Why there is a conflict between price stability and economic growth in RBI’s monetary policy?

Whenever the RBI plans to make a monetary policy revision, there will be persistent demand from different quarters to reduce the repo rate. Government also expresses it desire for a reduced interest rate. But RBI hardly makes them counted and makes its own independent decision.

           It seems that the RBI has different ideas about interest rate policy from business and the government. This divergence of interest is due to the famous conflict of interest in monetary policy between price stability and economic growth.   

For the RBI, its monetary policy has three objectives:

  • Price stability
  • Financial stability
  • Provision of adequate credit (to support growth)

           But the RBI’s primary responsibility is to ensure price stability. Central banks are born to fight inflation. Growth is a secondary objective and it is more important for the government. The most controversial side of monetary policy is that it is known to reduce inflation by reducing growth. Former Governor Subbaao has once mentioned that sacrificing little bit of growth is necessary to achieve price stability.

           Now, in what way achievement of price stability reduces growth? Here we should learn how the ‘Brahmasthra’ of the RBI –repo rate, works in the economy to reduce inflation.

How repo works in the economy to bring down prices?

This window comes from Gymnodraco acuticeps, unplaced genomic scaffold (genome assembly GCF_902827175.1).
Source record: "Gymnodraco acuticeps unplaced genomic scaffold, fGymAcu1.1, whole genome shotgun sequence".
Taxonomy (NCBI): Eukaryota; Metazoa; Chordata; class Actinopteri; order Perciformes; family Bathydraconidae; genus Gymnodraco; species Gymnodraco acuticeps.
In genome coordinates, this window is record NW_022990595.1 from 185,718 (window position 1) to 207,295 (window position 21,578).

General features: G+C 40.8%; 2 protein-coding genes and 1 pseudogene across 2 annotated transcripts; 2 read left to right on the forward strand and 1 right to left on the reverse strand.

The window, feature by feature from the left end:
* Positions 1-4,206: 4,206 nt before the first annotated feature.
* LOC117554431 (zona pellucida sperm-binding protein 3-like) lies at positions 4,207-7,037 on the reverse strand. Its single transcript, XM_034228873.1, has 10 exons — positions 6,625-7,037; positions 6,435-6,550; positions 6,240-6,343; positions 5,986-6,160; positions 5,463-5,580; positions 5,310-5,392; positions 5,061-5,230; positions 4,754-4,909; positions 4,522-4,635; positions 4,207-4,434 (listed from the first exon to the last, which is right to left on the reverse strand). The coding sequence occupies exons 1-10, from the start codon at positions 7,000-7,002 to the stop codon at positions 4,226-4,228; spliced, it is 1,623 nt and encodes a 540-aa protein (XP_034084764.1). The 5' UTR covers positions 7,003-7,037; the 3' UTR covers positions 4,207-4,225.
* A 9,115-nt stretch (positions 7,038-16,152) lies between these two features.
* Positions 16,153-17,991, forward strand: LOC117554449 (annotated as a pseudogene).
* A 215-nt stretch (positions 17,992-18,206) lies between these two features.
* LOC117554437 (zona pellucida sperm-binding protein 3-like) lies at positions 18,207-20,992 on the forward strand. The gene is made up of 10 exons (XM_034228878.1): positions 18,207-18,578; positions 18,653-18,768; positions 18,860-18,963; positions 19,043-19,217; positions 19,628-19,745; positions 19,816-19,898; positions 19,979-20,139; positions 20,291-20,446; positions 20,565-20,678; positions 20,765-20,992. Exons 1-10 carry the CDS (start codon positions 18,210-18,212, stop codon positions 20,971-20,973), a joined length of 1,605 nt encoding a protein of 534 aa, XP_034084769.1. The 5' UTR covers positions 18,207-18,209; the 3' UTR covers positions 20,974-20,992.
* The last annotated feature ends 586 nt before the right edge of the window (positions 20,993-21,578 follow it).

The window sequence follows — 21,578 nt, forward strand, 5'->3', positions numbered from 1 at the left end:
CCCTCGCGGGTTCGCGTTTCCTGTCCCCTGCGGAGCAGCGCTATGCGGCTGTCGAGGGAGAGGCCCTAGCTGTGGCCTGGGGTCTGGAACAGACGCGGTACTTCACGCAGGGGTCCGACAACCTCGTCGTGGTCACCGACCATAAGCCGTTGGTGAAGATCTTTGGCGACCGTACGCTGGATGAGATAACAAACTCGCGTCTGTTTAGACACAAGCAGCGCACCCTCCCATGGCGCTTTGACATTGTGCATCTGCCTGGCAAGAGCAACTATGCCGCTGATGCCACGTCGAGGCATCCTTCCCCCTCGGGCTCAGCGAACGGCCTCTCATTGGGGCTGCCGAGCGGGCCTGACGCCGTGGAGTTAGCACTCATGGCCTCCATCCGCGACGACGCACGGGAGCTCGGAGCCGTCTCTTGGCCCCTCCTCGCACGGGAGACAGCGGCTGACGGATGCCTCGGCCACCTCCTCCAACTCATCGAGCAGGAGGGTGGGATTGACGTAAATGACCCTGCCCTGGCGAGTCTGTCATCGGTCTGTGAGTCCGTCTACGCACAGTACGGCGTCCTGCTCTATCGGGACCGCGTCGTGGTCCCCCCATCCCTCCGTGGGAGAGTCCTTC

Whenever inflation goes beyond RBI’s comfort zone –say 6%, RBI will increase the repo rate. In the present inflation targeting framework, repo rate is the only instrument to target inflation.

           When repo rate is increased, lending rates by banks goes up. This will reduce amount of loans taken by the households and business people to meet their consumption and investment activities. In this way, consumption and investment comes down. In the next sequence, employment and income of the people also comes down. Because of low income, people reduce demand for commodities and hence, the price of commodities comes down because of weak demand.

           In effect, inflation is brought down only after repo rate hike discourages consumption, investment and then reducing income with the people. Then in the next step only, inflation comes down. A major feature of the inflation targeting monetary policy is that it has only one target- inflation and one objective -price stability. What happens to income and welfare of the people doesn’t matter for it in its pursuit for price stability.  Deputy Governor of RBI, Deepak Mohanty has made a VAR (Vector Autoregression) study about the working of repo rate in India. According to his study, after an initial increase in repo rate, income reduces after three quarters and inflation reduces two more quarters after the reduction in income.

           Central banks generally have the view that for ensuring growth, price stability gives a necessary level playing field. If price level goes high, there can’t be savings, investment and production. Hence, price stability is a precondition for growth and it should be maintained with right vigilance. They recognise the conflict between growth and stability but like to preserve the latter more.